Resume : Human breath is a mixture of hundreds of gases containing inorganic molecules, such as nitrogen oxide (NO), ammonia (NH3) or carbon monoxide (CO), along with other volatile organic molecules such as acetone, ethane, and isoprene. A few of these gases are produced by the body because of physiological processes. These gases are known as "biomarkers" and can indicate either metabolic health or disease within a patient. As a result, abnormal intensities of these biomarkers in exhaled breath may benefit the detection and diagnosis of such illnesses, as well as provide an opportunity to study a patient's biophysical and physiological reaction to various factors. There are currently few tests for measuring such biomarkers in human breath. Zinc oxide (ZnO) is a promising gas sensing material in terms of its long-term stability and response characteristics. Additionally, nanostructure fabrication can improve ZnO gas sensors' sensitivity and response speed. In this paper, I have studied and developed a ZnO nanostructured based gas sensor for sensing biomarkers for future integration into healthcare products. This report presents proof-of-concept of the fabricated gas sensor on a rigid substrate. The nanostructured material synthesis, device fabrication, material characterization, gas sensitivity and selectivity performance have been investigated. Several procedures have been followed to integrate the ZnO nanoparticles on fibres. In collaboration with ABENA A/S, the experiments would be repeated on diaper fabric to build smart diapers for improving healthcare management facilities.

Authors : Ewa Dumiszewska, Jarosław Gaca, Iwona Jóźwik, Dariusz Czołak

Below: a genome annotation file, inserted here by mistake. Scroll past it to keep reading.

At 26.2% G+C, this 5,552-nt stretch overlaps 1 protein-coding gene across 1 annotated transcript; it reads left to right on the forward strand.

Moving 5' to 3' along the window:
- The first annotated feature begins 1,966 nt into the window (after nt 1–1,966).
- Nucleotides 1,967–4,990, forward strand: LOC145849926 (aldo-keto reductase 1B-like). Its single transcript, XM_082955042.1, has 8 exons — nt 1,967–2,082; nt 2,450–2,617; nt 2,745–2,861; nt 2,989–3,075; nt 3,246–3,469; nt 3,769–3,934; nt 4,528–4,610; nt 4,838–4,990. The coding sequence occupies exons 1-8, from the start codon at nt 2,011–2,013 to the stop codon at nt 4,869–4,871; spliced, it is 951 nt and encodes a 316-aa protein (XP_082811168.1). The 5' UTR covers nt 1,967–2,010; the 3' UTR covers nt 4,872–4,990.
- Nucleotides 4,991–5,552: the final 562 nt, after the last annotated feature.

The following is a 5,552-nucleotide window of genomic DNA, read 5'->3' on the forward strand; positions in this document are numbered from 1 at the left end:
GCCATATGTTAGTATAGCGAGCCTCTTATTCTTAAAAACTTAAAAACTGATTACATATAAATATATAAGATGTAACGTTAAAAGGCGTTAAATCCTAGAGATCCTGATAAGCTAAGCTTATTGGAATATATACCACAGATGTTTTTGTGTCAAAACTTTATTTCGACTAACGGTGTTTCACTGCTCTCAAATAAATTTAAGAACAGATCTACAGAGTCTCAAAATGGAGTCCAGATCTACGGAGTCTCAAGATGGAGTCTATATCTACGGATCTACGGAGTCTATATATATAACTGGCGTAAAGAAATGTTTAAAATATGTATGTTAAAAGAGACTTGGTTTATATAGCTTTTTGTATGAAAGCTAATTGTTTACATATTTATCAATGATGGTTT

Affiliations : Łukasiewicz - Institute of Microelectronics and Photonics, al. Lotników 32/46, 02-668 Warsaw, Poland

Resume : For InP, GaAs and other III/V nanowires growth typically different methods are used, including MOVPE (metalorganic vapour phase epitaxy) and MBE (molecular beam epitaxy). In this work we used MOVPE. In order to grow various III/V nanowires, we used either gold or no gold catalyst, in the second case indium or gallium droplets were used as a catalyst. The conditions in the reactor chamber have to be kept in a very strict range in order to achieve nanowires. Otherwise cones or pillars will occur. According to Robyn L. Woo et al. [1], at a temperature of about 350 °C, nanowires are produced with a fixed diameter regardless of their length. At about 395 °C, nanocones are formed, and finally at a temperature higher than 400 °C, nanopillars can be formed. Increasing the growth temperature and keeping the V/III mole ratio constant causes the formation of conical and pillar-shaped nanostructures rather than wires. Finally, the height of the nanostructures decreases with the reduction of metalorganics flux used. These data show that nanowires grow best at low temperatures (below 400 °C) and at a low V/III mole ratio. If too much TMIn, TMGa and so on is being delivered into the reactor chamber and the V/III ratio is too high, there will be the a rapid increase in nanowire thickness but the length of the nanowires will remain the same. When there are not enough III group atoms in the reaction zone of the reactor, the nanowire thickness rapidly decreases. In order to grow higher nanowires of a stable thickness along the nanowire, one needs to increase either the time of growth of the nanowire or the flux of group III atoms used. Here in our work, III-V nanowires were grown in an AIXTRON AIX 200/4 reactor. We used indium phosphide (InP (111)B), gallium arsenide (GaAs (111)B), as the substrates. First the temperature was raised to 650o C and the heating of the substrate took place. Then the temperature was decreased and the nanowires were grown in 370 - 390o C. We used hydrogen or nitrogen as carrier gases. All the nanowires were characterized by SEM, XRD and Raman measurements. The nanowires achieved are going to be used as substrates for SERS (Surfaced Enhanced Raman Spectroscopy) measurements in the future. Literature [1] 16 - R. L. Woo, L . Gao, N. Goel, M. K. Hudait, K. L. Wang, S. Kodambaka, R. F. Hicks, Kinetic Control of Self-Catalyzed Indium Phosphide Nanowires, Nanocones, and Nanopillars, Nano Lett., 9 (6) (2009) 2207-2211,